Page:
Since 2004, the Grand River Ride for Dad has taken their fight against prostate cancer on the road in the name of promoting men’s health.
After a three-year layoff, riders are eager to hit the highway again and reunite with old friends for the return of this annual event. Organizer Dave Mathes expects anywhere from 600 to 800 motorcycles to take the scenic route around the region.
The Ride for Dad was founded by Byron Smith, the former president of the Ottawa Police Association, and his friend, Garry Janz. What originated in Ottawa gained traction across Canada, with Waterloo Region’s Ride for Dad being one of the largest in the country.
This year, they’re hoping to raise $100,000, and the funds go back into the community for prostate cancer awareness and research at facilities like the Grand River Regional Cancer Centre. The Ride for Dad contributed $25,000 in donations from proceeds of their “Ride Alone Together” fundraiser from 2021.
Prostate cancer has affected countless participants in some shape or form, whether they’re riding in honour of family or friends who are cancer survivors, they’ve been diagnosed with prostate cancer themselves, or they’re riding in memory of loved ones.
The Ride for Dad is a day to celebrate comradery and friendship, but its greater purpose is to advocate for men’s health and promote prostate cancer awareness for men over 40.
When detected early, the five-year prostate cancer survival rate is quite high.
“There’s a lot of good success stories out there about people coming to us and saying: ‘Hey, if it wasn’t for the Ride for Dad, I wouldn’t have never gotten checked. I would’ve never known,’” Mathes said.
In Canada, prostate cancer is the third leading cause of death from cancer in men. That’s why the Ride for Dad was established; to encourage all men over 40 to get a simple PSA test to check their prostate health and establish a baseline for their prostate health.
During his first year spearheading the event back in 2004, Mathes didn’t know anybody with prostate cancer, but because of his involvement over the years, he’s met countless men and their families affected by the disease.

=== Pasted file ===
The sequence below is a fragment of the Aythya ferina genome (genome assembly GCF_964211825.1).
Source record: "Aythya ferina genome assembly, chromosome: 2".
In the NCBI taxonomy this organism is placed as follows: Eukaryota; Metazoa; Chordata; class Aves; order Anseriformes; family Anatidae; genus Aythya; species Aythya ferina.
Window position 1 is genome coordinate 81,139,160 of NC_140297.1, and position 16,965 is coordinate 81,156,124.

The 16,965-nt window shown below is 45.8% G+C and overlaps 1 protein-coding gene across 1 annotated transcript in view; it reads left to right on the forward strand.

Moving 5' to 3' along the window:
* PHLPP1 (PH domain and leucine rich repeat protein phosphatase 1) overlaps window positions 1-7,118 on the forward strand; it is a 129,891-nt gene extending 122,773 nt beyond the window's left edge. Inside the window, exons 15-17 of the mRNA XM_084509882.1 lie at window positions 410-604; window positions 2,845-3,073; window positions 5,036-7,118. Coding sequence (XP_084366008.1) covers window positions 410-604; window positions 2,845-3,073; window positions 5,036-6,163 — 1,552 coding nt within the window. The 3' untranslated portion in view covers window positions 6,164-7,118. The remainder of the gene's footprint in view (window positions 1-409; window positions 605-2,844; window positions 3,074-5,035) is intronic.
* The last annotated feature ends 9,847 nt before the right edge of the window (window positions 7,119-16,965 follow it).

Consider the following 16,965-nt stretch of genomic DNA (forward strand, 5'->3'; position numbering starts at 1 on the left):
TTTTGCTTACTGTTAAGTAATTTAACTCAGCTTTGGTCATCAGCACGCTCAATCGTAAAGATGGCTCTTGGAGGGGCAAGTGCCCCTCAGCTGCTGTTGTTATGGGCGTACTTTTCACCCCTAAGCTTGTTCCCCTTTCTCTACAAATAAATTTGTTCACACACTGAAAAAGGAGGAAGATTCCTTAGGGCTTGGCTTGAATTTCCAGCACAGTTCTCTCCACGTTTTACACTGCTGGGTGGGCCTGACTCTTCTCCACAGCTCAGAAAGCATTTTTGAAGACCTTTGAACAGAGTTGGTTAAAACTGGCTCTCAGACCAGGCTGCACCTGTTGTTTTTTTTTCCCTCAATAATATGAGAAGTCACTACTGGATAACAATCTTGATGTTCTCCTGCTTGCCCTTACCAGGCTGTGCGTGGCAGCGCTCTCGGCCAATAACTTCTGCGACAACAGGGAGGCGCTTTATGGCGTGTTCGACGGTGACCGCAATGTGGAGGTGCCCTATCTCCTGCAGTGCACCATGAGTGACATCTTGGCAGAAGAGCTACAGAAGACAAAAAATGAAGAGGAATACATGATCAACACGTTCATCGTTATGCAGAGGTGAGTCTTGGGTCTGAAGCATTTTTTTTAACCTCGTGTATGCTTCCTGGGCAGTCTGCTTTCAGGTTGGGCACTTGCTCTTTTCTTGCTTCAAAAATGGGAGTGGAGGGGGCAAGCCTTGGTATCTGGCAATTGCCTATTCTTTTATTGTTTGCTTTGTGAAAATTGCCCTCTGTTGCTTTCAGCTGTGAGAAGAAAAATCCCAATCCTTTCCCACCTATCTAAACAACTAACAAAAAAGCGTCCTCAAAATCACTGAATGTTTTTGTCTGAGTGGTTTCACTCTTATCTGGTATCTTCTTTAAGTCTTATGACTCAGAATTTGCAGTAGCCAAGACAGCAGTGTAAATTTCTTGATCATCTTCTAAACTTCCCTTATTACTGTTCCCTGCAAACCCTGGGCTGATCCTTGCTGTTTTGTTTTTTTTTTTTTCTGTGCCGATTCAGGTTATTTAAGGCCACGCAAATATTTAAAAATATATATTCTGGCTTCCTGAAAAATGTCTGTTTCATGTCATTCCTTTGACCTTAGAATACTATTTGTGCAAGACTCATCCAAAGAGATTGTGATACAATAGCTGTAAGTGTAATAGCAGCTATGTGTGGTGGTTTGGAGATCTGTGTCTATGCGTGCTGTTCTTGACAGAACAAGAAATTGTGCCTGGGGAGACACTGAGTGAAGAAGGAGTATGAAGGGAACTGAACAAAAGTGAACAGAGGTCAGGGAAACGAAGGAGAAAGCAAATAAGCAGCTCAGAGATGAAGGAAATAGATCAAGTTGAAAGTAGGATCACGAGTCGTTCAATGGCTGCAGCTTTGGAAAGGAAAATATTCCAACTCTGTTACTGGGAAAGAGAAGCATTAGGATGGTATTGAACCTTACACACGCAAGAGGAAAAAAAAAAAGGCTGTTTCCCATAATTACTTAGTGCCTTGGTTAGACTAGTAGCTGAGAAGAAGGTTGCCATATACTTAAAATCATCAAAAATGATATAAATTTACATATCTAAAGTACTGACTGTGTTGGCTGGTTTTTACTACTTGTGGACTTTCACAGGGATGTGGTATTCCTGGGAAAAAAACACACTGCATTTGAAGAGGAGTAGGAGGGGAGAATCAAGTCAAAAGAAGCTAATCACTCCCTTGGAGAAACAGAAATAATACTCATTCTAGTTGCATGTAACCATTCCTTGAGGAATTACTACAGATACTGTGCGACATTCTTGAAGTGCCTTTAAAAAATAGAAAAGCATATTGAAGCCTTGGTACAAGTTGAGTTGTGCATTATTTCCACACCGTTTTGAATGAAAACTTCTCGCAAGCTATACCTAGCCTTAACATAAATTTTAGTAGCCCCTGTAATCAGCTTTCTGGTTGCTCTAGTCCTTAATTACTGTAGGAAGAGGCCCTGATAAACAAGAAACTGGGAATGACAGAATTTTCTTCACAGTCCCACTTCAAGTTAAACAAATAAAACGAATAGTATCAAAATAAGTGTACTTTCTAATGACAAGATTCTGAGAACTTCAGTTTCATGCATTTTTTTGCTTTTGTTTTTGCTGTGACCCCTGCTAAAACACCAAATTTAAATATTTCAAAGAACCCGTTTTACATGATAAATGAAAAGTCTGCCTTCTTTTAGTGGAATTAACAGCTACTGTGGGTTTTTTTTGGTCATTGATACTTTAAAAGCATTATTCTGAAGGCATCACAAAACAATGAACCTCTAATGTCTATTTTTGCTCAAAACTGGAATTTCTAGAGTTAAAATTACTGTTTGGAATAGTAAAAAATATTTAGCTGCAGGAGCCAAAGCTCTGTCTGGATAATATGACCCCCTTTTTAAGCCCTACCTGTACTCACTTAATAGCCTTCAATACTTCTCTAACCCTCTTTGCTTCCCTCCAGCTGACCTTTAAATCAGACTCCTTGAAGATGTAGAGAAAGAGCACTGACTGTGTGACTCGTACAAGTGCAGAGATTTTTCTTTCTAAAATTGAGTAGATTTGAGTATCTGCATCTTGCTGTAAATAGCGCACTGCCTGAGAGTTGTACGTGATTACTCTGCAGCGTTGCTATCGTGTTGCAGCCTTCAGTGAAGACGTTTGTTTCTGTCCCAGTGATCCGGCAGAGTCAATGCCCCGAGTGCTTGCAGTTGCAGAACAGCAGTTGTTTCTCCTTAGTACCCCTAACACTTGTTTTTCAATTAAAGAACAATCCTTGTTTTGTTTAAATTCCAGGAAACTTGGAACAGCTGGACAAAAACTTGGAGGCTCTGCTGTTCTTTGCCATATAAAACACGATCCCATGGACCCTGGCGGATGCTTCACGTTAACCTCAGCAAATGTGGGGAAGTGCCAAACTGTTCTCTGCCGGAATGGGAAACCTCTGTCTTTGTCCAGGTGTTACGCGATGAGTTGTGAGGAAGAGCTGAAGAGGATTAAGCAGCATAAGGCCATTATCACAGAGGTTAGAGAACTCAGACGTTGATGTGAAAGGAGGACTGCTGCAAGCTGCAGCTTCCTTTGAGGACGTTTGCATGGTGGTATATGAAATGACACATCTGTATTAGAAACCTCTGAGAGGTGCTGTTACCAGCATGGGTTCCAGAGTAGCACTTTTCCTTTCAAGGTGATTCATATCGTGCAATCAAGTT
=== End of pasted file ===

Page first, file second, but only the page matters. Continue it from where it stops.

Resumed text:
“That’s why it’s so important for men to take responsibility for their health in general,” Mathes said. “Getting a PSA test, a prostate-specific antigen test, it’s just a simple blood test, but just going for that test can unlock a lot of other potentially hidden problems that you might have as well. It’s just a good starting point.
“That’s why we encourage people to go out and get a regular physical examination and make a PSA test part of their regimen.”
The Grand River Ride for Dad happens Saturday June 4, kicking off at 50 Sportsworld Crossing Road. Riders can pre-register online or in person at the Edelweiss Tavern in Kitchener on Friday June 3 from 11am to 6pm. Registration fee is $40 per rider, but the registration fee is waived with $100 in donations.
They’ll start with a parade and a police escorted ride from Sportsworld Crossing, over to the edge of Kitchener, finishing at Blackbridge Harley-Davidson and Apex Cycle in Cambridge.
The group will then embark on a 120-kilometre poker run from Royal Distributing in Guelph to the Wilmot Recreation Complex, finishing at the Waterloo Region Police Association and Recreation Centre.
Here in Waterloo Region, we’re fortunate to have a state-of-the-art facility in our own backyard. Thanks to fundraisers like the Ride for Dad, men will continue to receive the highest level of care and live to fight another day.
“If men discover that they have prostate cancer, there’s some comfort in knowing that they have the ability for excellent care locally here in our region,” Mathes said. “And a lot of it is because of the money that’s been provided by the Ride for Dad over the years.”
Register to ride, support a participant, or give to the cause and support the Grand River Ride for Dad at RideforDad.ca.